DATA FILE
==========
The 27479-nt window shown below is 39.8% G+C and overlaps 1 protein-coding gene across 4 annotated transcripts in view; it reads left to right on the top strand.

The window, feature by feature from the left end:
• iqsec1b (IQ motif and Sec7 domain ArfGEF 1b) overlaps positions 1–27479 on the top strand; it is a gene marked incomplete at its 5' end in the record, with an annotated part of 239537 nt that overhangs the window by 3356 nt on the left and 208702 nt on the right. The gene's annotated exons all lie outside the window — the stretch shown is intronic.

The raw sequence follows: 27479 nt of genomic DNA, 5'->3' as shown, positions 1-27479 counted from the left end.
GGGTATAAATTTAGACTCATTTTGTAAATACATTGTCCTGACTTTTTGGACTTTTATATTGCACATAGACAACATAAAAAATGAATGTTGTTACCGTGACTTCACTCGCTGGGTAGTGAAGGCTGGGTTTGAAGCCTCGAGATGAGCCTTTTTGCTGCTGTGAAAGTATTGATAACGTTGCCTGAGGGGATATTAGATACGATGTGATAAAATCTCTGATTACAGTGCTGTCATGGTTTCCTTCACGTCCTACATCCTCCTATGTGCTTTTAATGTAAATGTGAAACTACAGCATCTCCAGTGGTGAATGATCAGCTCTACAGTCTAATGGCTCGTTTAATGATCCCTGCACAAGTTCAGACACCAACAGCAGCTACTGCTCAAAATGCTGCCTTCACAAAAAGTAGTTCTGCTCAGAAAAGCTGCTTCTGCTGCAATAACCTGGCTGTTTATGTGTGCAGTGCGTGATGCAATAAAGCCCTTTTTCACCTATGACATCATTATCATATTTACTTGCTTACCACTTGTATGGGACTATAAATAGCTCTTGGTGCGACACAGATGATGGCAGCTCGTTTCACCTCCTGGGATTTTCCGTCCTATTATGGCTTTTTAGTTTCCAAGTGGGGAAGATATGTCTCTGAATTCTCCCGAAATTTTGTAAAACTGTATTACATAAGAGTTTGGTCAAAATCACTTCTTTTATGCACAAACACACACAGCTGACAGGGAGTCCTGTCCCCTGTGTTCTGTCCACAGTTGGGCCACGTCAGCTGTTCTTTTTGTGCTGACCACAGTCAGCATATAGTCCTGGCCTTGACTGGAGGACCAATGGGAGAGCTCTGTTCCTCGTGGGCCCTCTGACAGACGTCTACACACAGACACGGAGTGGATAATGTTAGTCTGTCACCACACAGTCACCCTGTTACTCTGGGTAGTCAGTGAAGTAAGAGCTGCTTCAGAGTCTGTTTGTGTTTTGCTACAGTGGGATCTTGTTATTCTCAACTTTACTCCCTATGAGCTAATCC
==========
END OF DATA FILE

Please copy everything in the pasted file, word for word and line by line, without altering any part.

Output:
The 27479-nt window shown below is 39.8% G+C and overlaps 1 protein-coding gene across 4 annotated transcripts in view; it reads left to right on the top strand.

The window, feature by feature from the left end:
• iqsec1b (IQ motif and Sec7 domain ArfGEF 1b) overlaps positions 1–27479 on the top strand; it is a gene marked incomplete at its 5' end in the record, with an annotated part of 239537 nt that overhangs the window by 3356 nt on the left and 208702 nt on the right. The gene's annotated exons all lie outside the window — the stretch shown is intronic.

The raw sequence follows: 27479 nt of genomic DNA, 5'->3' as shown, positions 1-27479 counted from the left end.
GGGTATAAATTTAGACTCATTTTGTAAATACATTGTCCTGACTTTTTGGACTTTTATATTGCACATAGACAACATAAAAAATGAATGTTGTTACCGTGACTTCACTCGCTGGGTAGTGAAGGCTGGGTTTGAAGCCTCGAGATGAGCCTTTTTGCTGCTGTGAAAGTATTGATAACGTTGCCTGAGGGGATATTAGATACGATGTGATAAAATCTCTGATTACAGTGCTGTCATGGTTTCCTTCACGTCCTACATCCTCCTATGTGCTTTTAATGTAAATGTGAAACTACAGCATCTCCAGTGGTGAATGATCAGCTCTACAGTCTAATGGCTCGTTTAATGATCCCTGCACAAGTTCAGACACCAACAGCAGCTACTGCTCAAAATGCTGCCTTCACAAAAAGTAGTTCTGCTCAGAAAAGCTGCTTCTGCTGCAATAACCTGGCTGTTTATGTGTGCAGTGCGTGATGCAATAAAGCCCTTTTTCACCTATGACATCATTATCATATTTACTTGCTTACCACTTGTATGGGACTATAAATAGCTCTTGGTGCGACACAGATGATGGCAGCTCGTTTCACCTCCTGGGATTTTCCGTCCTATTATGGCTTTTTAGTTTCCAAGTGGGGAAGATATGTCTCTGAATTCTCCCGAAATTTTGTAAAACTGTATTACATAAGAGTTTGGTCAAAATCACTTCTTTTATGCACAAACACACACAGCTGACAGGGAGTCCTGTCCCCTGTGTTCTGTCCACAGTTGGGCCACGTCAGCTGTTCTTTTTGTGCTGACCACAGTCAGCATATAGTCCTGGCCTTGACTGGAGGACCAATGGGAGAGCTCTGTTCCTCGTGGGCCCTCTGACAGACGTCTACACACAGACACGGAGTGGATAATGTTAGTCTGTCACCACACAGTCACCCTGTTACTCTGGGTAGTCAGTGAAGTAAGAGCTGCTTCAGAGTCTGTTTGTGTTTTGCTACAGTGGGATCTTGTTATTCTCAACTTTACTCCCTATGAGCTAATCC